So, this post has no pictures, but do read to the end because the story gets crazy and weird.
On Sunday I was again feeling a little down. Kind of lonely. Also, that morning when I went to take a bath I found all of the spaces in the shower room to be filled, so I went without a shower (which made me feel pretty gross). Anyway, as I planed I went to Kamakura. I got to the beach, and immediately felt a little better. I sunscreen as best I could, then got in the water. It felt great. I then walked down the beach to dry off as my towel had become totally covered in sand. It was than that I experienced the most unpleasant part of my day, as 6 people remarked "Shiro!" as I walked down the beach. For those of you who don't speak Japanese, the meaning of "Shiro!" translates as "Oh my god, that guy is so white!". Yeah. As if I wasn't self-conscious enough about being white after a lifetime of teasing and prejudice in Hawaii. Oh well. At least in Japan the racism is based on ignorance alone rather than ignorance, hate and fear.
Anyway, on to the good part. So I left the beach and decided to stop by Kiyoko-san's house to give her a souvenir I got in Korea and to say "Hi". However, I got to the house and kind of lost my nerve. I didn't know if it is rude to just drop in in Japan, and I wanted to, at all costs, avoid being rude. Kiyoko-san has always been so nice to me, and I wanted to do my best to repay her kindness. For an hour and a half I paced in front of the house wondering whether I should go in or go back to Tokyo and not bother her. Finally, I decided to leave my souvenir from Korea and a note in her mailbox, but I could not find the mailbox. I decided to just stick the souvenir in the gate. But as I was fiddling with the gate, I turned around to find a delivery man who wanted to enter also. I followed him in and he rang the door-bell. Kiyoko-san answered, and after she dealt with the delivery man, she greeted me. I handed her the souvenir and tried to explain that I was sorry for just dropping by, but thank you for last time.
Well, she invited me in for a drink and made me some fresh squeezed orange juice. Then she explained that she was having guests for dinner but she had purchased too much food and asked if I wanted to stay and help eat the food. Having not eaten well for a while, I agreed. We then sat around making bread and talking for several hours. After a while she stopped to prepare some food for her mother (who has been in a slightly comatose state and lying in the room next to the kitchen for several years under Kiyoko-san's care). Then we took the dog for a walk. During the walk I saw Mt. Fuji. We had a great dinner, and during dinner Kiyoko-san asked why I was planning to go to Yokohama when Ann had told her that it was Ok for me to stay in the house that the Alkires rent from her. I agreed to stay the night.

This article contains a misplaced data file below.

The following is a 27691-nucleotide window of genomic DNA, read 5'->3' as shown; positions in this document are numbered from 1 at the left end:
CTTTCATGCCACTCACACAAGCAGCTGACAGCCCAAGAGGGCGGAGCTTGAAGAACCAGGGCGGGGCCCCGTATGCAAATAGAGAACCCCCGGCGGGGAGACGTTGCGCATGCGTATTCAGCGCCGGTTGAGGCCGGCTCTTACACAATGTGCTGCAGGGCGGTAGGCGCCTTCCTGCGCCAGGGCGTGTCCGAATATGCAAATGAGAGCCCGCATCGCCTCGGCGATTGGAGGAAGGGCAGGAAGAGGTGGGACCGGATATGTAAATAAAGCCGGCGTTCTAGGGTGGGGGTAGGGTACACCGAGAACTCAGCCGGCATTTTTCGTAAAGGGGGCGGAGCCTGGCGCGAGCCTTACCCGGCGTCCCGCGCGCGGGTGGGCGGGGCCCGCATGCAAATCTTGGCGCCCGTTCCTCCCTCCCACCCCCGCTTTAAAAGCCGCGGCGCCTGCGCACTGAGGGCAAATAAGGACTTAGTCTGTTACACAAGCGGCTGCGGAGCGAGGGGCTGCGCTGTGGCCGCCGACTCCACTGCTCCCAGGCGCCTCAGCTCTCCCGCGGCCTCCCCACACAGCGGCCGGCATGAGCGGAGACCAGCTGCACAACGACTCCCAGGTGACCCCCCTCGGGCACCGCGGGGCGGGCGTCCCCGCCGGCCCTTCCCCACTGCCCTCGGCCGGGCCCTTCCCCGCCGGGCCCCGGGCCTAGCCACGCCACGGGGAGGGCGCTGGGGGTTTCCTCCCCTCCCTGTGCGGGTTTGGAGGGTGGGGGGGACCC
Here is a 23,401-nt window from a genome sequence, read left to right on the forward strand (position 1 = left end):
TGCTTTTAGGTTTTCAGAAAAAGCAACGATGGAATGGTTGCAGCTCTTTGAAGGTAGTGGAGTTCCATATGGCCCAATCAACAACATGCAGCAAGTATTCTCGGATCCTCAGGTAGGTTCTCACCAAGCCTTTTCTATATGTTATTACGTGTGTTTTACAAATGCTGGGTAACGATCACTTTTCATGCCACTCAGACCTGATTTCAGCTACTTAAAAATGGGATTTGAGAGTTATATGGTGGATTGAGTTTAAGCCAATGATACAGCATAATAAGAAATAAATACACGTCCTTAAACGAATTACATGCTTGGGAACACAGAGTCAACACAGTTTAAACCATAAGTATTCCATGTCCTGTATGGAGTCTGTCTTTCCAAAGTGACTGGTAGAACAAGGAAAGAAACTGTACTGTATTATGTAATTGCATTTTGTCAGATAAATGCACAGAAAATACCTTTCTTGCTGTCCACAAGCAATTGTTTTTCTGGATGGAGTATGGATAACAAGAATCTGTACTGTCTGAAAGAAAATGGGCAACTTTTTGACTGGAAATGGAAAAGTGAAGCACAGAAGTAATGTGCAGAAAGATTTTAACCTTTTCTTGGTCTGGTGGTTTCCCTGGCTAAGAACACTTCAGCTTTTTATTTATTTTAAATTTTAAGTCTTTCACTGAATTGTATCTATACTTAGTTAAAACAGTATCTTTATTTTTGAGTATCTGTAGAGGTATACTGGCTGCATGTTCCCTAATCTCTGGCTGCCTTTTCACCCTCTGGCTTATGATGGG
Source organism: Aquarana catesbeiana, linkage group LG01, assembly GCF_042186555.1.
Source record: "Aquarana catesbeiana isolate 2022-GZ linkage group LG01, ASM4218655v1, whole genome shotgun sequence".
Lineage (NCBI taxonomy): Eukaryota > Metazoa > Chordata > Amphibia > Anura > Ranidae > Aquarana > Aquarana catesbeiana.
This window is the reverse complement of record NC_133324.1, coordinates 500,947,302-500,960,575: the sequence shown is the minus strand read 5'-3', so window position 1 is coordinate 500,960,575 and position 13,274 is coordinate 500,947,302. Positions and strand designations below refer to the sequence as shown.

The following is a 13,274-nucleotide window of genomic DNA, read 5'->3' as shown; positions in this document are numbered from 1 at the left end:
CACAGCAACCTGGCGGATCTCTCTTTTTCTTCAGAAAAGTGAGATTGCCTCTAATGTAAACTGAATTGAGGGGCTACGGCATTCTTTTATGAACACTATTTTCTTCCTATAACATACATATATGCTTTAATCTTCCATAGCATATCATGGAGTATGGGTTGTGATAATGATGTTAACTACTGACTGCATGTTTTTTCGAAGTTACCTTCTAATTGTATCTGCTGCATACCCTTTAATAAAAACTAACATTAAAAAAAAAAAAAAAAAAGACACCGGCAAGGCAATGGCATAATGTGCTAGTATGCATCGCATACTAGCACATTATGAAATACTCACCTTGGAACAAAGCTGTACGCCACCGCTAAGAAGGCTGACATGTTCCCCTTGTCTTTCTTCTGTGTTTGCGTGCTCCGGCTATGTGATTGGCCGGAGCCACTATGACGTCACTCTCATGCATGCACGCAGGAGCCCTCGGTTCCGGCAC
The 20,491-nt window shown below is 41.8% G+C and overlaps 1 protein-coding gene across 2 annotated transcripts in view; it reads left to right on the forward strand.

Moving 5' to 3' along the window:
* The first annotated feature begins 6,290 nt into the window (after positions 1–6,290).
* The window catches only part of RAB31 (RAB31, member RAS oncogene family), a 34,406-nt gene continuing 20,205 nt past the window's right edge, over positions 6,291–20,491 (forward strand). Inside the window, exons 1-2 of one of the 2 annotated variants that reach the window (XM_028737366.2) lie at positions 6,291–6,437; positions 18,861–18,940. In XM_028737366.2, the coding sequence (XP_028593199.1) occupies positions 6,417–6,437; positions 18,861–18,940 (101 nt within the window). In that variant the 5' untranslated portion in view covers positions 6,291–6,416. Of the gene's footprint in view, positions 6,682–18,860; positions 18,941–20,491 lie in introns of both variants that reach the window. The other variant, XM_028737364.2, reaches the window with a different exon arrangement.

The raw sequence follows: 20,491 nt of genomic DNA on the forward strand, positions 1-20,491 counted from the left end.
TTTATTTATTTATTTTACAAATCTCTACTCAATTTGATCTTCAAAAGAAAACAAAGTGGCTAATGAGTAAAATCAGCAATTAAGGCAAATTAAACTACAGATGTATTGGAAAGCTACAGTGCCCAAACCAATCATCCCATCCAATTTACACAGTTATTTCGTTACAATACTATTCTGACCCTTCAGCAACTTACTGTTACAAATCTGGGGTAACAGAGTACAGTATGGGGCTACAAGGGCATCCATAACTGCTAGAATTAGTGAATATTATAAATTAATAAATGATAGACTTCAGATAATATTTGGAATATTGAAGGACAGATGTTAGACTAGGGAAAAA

The dinner continued until late, and finally I decided to retire to the Alkires' cottage. I tried to figure out how to make the water in the shower hot for at least 15 minutes before giving up and taking a freezing cold shower. When I emerged from the shower I heard sirens. I got dressed, then I saw men running into Kiyoko-san's house. I emerged from the cottage in time to hear from Keisuke (Kiyoko-san's son) that his grandmother's heart had had an irregular beat, but that now she was OK. I returned to the cottage and went to bed.
I went in to Kiyoko-san's house the next morning and immediately noticed that Kiyoko-san's mother had passed away and was lying on the floor. Many other family members who I knew had arrived and one of them, Moto-san, took me over to the corpse and showed me how to properly pay my respects. Then we all ate breakfast. Terrified of doing anything wrong at this very important time, I worriedly did the exact same thing as the person next to me was doing as we ate. I was amazed at how different it was from when someone in America dies. It didn't feel as sad. Then a Zen monk showed up and recited some sutras. We all sat on the floor and listened.
The day basically consisted of eating, playing with Sai-chan (Kiyoko-san's 7 month old granddaughter) and having family members occasionally come in and look at the face of the corpse. They would sniffle for about 15 minutes, but after that almost everyone moved over to play with the baby or have a bite to eat. It was really kind of nice. It made one feel like death was part of life rather than the end of it.
No doubt I will soon have many observations about Japanese funerals, but right now I am still going over all of it in my head.
I am now staying with Julie and Max at their house in Tokyo. Julie offered me a place to stay and I accepted because I have discovered that I hate being alone.